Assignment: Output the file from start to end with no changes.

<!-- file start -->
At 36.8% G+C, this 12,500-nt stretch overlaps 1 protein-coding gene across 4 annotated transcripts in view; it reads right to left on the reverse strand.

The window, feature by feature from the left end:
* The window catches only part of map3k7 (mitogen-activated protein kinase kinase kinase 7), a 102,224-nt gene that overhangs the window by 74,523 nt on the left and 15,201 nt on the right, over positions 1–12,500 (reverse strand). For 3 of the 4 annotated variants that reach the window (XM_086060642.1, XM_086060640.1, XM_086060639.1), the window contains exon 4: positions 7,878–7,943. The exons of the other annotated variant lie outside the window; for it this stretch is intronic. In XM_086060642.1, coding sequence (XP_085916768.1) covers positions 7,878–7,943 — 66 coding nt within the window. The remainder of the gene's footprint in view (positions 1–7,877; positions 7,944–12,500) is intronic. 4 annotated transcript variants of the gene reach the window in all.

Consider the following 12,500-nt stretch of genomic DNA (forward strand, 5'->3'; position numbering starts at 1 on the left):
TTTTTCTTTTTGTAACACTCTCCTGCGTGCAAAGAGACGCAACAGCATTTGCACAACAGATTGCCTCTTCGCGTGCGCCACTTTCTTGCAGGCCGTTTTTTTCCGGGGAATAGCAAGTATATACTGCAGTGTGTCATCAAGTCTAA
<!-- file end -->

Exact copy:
At 36.8% G+C, this 12,500-nt stretch overlaps 1 protein-coding gene across 4 annotated transcripts in view; it reads right to left on the reverse strand.

The window, feature by feature from the left end:
* The window catches only part of map3k7 (mitogen-activated protein kinase kinase kinase 7), a 102,224-nt gene that overhangs the window by 74,523 nt on the left and 15,201 nt on the right, over positions 1–12,500 (reverse strand). For 3 of the 4 annotated variants that reach the window (XM_086060642.1, XM_086060640.1, XM_086060639.1), the window contains exon 4: positions 7,878–7,943. The exons of the other annotated variant lie outside the window; for it this stretch is intronic. In XM_086060642.1, coding sequence (XP_085916768.1) covers positions 7,878–7,943 — 66 coding nt within the window. The remainder of the gene's footprint in view (positions 1–7,877; positions 7,944–12,500) is intronic. 4 annotated transcript variants of the gene reach the window in all.

Consider the following 12,500-nt stretch of genomic DNA (forward strand, 5'->3'; position numbering starts at 1 on the left):
TTTTTCTTTTTGTAACACTCTCCTGCGTGCAAAGAGACGCAACAGCATTTGCACAACAGATTGCCTCTTCGCGTGCGCCACTTTCTTGCAGGCCGTTTTTTTCCGGGGAATAGCAAGTATATACTGCAGTGTGTCATCAAGTCTAA